From standing up to standing out ....
In my last style post - I discussed the "black" experience and today I'm back discussing all things black again. But before I become known as the "biracial blogger" , you should note that today's post will only be dealing with black the colour and its prevalence amongst the fashion set.
A few years ago I wrote my graduate thesis paper on "Why we wear Black: Protection and Projection", it was a real winner covering everything from when Black first came into fashion as mourning clothes, the Japanese avant grade and Coco Chanel's LBD. That paper was several pages long and is buried away in my alma mater's reference library. Today's post will be relatively short in comparison - those of you stealing a few minutes of company time can rest easy.
“Black is the absorption of all colour and the absence of light. Black hides, while white brings to light. What black covers, white uncovers. We all use black at various times to hide from the world around us in one way or another. Some of us use it to hide our weight; others among us use it to hide our feelings, our fears or our insecurities.”
-Judy Scott-Kemmis (author / colour psychologist)
But what does it all mean?
Suffice to say, I have long been plagued by mysteries of the colour black and recently these thoughts were brought to a head.
Halfway through a lecture, the professor asked students to pair up and explain to the remaining 12 of us why we had worn what we wore today. After a few noncommittal responses (I wanted to be comfy, I didn't want to try too hard) the pair directly beside me stood up, and my classmate said something to the effect of, "we're both wearing all black because it's what all real artists do. Wearing all black is the only way to make the focus on the work you produce..."
He rambled on. I zoned out.
A quick glance around the room revealed that everyone was wearing all black. a white shirt poked out from underneath a black cardigan here and there, but overall it was noir en masse!
Here I was in a foreign country, in a sea of black. (Quite the irony)
was I less of an artist because I'd chosen to wear a printed scarf that day?
would my black jean jacket fool the others into thinking I was one of them?
Was my light denim screaming "I'm not the real deal!" ?
In this sea of all black, I was the rainbow fish. Patterns clashing.Their textures and colours causing me to promulgate from the background.
It was my turn to speak and I rose slowly. A proud peacock with my prints on display.
" Hi I'm Tyler Kenny and I love all things patterned; this scarf is a print I made and this denim jacket is probably the most black you'll ever see me wear..."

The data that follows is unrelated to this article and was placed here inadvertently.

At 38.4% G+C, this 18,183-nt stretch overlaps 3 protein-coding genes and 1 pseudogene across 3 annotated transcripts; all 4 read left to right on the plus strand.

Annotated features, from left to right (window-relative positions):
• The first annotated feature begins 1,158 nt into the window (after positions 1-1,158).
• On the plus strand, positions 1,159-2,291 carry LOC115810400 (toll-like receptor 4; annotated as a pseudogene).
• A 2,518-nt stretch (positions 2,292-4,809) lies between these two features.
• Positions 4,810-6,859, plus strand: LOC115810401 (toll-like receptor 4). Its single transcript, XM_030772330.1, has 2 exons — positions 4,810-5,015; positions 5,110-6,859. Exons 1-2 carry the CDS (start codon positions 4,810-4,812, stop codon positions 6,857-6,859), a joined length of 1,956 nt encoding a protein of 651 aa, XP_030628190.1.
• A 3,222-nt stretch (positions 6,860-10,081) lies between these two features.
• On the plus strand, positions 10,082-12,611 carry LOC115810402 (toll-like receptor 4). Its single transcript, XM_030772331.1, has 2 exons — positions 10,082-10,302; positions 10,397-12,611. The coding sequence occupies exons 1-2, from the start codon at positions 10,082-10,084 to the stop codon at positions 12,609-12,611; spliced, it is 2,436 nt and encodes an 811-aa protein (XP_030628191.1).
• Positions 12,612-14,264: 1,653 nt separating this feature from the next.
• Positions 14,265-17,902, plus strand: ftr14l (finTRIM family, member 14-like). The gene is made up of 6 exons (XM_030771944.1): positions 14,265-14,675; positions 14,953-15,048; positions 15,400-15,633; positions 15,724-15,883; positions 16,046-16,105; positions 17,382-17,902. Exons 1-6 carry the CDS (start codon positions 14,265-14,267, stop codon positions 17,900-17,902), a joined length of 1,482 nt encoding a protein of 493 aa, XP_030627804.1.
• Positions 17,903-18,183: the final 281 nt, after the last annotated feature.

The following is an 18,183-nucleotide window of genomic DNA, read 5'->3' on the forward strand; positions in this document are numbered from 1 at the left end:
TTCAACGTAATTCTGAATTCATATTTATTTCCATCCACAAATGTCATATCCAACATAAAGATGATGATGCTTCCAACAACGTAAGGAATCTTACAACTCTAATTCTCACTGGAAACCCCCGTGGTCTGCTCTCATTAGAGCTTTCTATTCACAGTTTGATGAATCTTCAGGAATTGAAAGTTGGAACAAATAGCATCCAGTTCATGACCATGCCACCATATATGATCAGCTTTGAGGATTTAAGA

And that was it - I'd established myself as an outsider.
But how is it that in an industry where creativity thrives, where we constantly push colour trends and hawk guides to combining prints* that the majority of us choose to wear all black?
I've read the articles about Steve Jobs and Michael Kors who choose to wear a monotonous uniform of black turtlenecks and tees. And I have friends in other industries whose closets resemble a cartoon characters (you know when they open their closets and its racks on racks of the same thing?). I understand the concept of decision fatigue -the less you have to think about in the morning - the more energy you can expend on other issues - but I feel that for us fashion folk, choosing to forego colour or print is a choice that forfeits all the ways in which we can communicate visually with the world. Fashion and clothes may seem trivial to some (probably not you - if you've gotten this far) but they communicate a great deal on a sociological and psychological level.
I just can't get behind all black everything all the time.
With advancements in digital printing (see my Krane jacket pictured here) and centuries old embellishment techniques, our current fashion climate is that anything goes and almost anything is possible. Thanks to designers like Dries Van Noten and Prada you can step out in a coat whose print would rival those in museums. You can also go the natural albeit supersaturated route in vegetable dyed looks (and bags to match) from Bottega Veneta.
You can mix 70s wallpaper prints, Python and florals thanks to Gucci's new creative director, Alessandro Michelle.
If brands like Dries and Bottega have you opening your online banking apps in fear,Then fear no more. These trends have been both trickling down from luxury houses and migrating up to the catwalks from street style and second-hand shops.
The global style village fostered by instagram, Increased availability in shops and wide array of influences have all been key factors in this seismic shift toward individuality.
and yet my timeline is still flooded with bloggers in all black....
“Black is modest and arrogant at the same time. Black is lazy and easy - but mysterious. But above all black says this: "I don’t bother you - don’t bother me".”
― Yohji Yamamoto